The original house, designed by Walter E. Mills, is built of squared granite blocks with a red brick inner skin. The windows and other stone dressings are of Bath stone and the roof is covered with Cotswold stone slates. The building is considered to be of high architectural, historical, cultural and visual significance.
It architectural and historical significance lies in the fact that it was designed, not by Detmar Blow as recorded in the listing description, but by Walter E. Mills, an Oxford architect. It is not built in the local vernacular style but is more typical of an Edwardian country house. It is perhaps the first major country house to be built on Dartmoor, not as a permanent residence but as a place for recreation and leisure. The roofing slates are not local but from the Cotswolds. At the time the house was built the quarries around Naunton, Gloucestershire from whence the slates came employed about 1000 men and the slates were transported all over England by rail. It is also historically important for its transformation into a hotel in 1929 by the Great Western Railway Company and its use to attract visitors to the south-west.
The building is deemed as culturally significant for similar reasons. The original house epitomises the Edwardian era of the country house as a weekend and seasonal retreat. It also signifies a change in the social order; the land had been bought from its historic owners, the Earls of Devon by W.H. Smith with newly made Victorian wealth. It is also significant for the part it played in the rise of tourism in the 1920s and 1930s and the promotion of the south-west as a tourist destination by Great Western Railways.
The house may also be considered highly significant in its landscape and wider setting. It was built on open grassland or moorland and what appears to be a setting dominated by woodland and trees is an early 20th century creation. The house then is the most important feature in a ‘designed’, romantic, seemingly natural landscape.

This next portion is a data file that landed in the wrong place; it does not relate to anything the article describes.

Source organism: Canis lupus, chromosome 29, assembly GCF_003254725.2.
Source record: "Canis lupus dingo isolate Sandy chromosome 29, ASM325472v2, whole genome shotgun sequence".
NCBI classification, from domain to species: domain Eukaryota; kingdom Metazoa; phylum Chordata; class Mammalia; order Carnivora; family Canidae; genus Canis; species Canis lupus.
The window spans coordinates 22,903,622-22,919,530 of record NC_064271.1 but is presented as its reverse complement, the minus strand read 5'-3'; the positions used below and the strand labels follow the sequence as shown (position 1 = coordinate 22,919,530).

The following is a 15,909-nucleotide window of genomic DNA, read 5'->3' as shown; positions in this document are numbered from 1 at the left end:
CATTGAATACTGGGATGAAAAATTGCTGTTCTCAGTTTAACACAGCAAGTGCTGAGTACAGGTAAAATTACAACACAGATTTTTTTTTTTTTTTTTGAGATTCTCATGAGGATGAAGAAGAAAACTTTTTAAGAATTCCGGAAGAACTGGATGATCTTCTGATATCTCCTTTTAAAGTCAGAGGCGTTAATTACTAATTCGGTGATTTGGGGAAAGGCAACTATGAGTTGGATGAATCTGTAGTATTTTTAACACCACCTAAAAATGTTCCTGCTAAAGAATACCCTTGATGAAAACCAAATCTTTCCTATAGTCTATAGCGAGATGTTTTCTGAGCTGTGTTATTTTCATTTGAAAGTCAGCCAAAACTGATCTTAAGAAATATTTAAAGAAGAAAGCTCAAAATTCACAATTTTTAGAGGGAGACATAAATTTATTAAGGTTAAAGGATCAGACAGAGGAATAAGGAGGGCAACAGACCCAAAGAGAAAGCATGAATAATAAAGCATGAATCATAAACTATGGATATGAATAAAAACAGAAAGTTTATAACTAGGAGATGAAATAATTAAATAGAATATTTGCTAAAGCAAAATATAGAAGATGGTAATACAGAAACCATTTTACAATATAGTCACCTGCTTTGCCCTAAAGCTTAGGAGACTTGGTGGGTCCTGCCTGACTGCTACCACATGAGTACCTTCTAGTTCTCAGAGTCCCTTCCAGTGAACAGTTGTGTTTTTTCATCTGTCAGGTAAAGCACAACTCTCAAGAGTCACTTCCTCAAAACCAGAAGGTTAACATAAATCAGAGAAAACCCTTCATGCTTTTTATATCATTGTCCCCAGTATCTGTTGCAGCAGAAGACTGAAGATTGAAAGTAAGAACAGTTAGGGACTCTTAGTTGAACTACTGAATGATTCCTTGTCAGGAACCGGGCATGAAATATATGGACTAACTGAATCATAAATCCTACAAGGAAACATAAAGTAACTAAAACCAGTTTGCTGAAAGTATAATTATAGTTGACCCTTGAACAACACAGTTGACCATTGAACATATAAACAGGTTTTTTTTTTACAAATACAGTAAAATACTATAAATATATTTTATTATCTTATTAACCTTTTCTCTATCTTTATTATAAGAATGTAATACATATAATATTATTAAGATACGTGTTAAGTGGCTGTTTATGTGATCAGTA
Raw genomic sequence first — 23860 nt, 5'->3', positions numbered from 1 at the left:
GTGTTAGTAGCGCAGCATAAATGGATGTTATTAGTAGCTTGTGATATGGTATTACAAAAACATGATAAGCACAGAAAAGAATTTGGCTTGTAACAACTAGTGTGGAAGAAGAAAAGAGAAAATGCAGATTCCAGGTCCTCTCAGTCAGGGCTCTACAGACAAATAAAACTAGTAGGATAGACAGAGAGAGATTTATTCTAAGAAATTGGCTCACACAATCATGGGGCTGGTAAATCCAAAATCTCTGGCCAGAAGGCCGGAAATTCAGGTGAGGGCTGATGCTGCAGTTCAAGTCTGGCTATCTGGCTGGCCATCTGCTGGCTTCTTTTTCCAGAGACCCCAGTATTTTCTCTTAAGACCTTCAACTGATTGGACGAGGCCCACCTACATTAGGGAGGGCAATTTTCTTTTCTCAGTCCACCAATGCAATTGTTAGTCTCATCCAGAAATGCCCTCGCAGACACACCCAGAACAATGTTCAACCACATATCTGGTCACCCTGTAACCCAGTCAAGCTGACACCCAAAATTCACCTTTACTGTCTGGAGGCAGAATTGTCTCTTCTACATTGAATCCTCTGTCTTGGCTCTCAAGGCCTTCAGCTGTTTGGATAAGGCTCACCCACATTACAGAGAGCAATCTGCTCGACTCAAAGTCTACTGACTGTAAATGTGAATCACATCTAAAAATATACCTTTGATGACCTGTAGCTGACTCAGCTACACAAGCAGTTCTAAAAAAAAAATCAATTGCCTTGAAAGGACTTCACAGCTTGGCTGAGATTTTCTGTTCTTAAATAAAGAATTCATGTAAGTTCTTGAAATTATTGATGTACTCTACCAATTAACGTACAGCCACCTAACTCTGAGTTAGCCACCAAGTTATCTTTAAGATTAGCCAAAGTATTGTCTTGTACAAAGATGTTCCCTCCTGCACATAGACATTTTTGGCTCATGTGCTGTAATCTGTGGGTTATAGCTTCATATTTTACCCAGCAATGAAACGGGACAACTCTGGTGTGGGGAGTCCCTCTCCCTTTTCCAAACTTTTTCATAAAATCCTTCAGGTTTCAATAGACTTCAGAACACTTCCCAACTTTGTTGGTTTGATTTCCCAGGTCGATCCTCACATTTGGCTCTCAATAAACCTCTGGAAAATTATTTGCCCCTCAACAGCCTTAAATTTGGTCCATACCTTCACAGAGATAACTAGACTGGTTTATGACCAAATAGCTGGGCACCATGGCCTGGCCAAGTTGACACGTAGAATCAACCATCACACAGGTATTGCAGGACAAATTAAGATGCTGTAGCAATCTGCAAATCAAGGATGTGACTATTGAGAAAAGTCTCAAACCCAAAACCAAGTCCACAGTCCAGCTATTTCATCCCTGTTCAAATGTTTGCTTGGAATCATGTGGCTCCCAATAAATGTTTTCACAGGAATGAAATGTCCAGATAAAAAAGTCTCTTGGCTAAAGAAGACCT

Weighton, R., May 2014, the Petrographic Analysis, Provenancing and Matching of both a Tile-Stone and a Ridge-Stone Sample form the Roof of Bovey Castle (North Bovey Manor House), Dartmoor, Devon (Report - Scientific). SDV357180.

Petrographic analysis of a sample of roof tile and ridge stone. Both were identified as non-local limestone. The roof tiles are 'Cotswold slates' from the Middle Jurassic Eyford Member in Gloucestershire, the ridge tiles as Bath Stone form the Middle Jurassic Great Oolite Group succession in the Bath-Cotswolds area.

Sources / Further Reading

SDV346129Cartographic: Ordnance Survey. 2011. MasterMap. Ordnance Survey. Map (Digital). [Mapped feature: #80941 ]
SDV347072National Heritage List for England: English Heritage. 2011. National Heritage List for England. Website.
SDV347370Article in Serial: Simkins, M. A. + Simkins, R. J. J.. 1991. Lord Hambledon and Moretonhampstead. Transactions of the Devonshire Association. 123. Unknown. 178-9.
SDV347892Website: Eden Hotel Collection. 2011. Bovey Castle. http://www.boveycastle.com. Website.
SDV347905Report - Assessment: Harmer, V.. 2003. Manor House Hotel, North Bovey. Historic Building Surveys Ltd. A4 Comb Bound. 1-4.
SDV357178Report - Survey: Weighton, R.. 2003/2014. Bovey Castle, North Bovey, Devon. Historic Building Report. Historic Building Surveys Ltd. A4 Comb Bound + Digital.
SDV357180Report - Scientific: Weighton, R.. May 2014. the Petrographic Analysis, Provenancing and Matching of both a Tile-Stone and a Ridge-Stone Sample form the Roof of Bovey Castle (North Bovey Manor House), Dartmoor, Devon. GR_208885/1. A4 Comb Bound + Digital.
SDV357182Report - non-specific: Weighton, R.. July 2014. Design & Access, Heritage & Justification Statement. R. Weighton. A4 Comb Bound + Digital.

Associated Monuments

MDV35465Related to: Archway 10 meters west of Manor House Hotel (Building)
MDV35462Related to: East Lodge to Manor House Hotel, North Bovey (Building)
MDV18245Related to: Former site of Leapra Cross, North Bovey (Monument)
MDV35466Related to: Gateway with lodges north of Manor House Hotel (Building)
MDV35467Related to: Gazebo at Manor House Hotel, North Bovey (Building)
MDV35464Related to: Lodge to Manor House Hotel, North Bovey (Building)
MDV35463Related to: Manor House Hotel gateway, North Bovey (Monument)

Associated Finds: none recorded

Associated Events

  • EDV5354 - Historic building report for Manor House Hotel
  • EDV6578 - Petrographic Analysis of Slates and Ridge Tiles at Bovey Castle

Date Last Edited:Feb 16 2018 3:27PM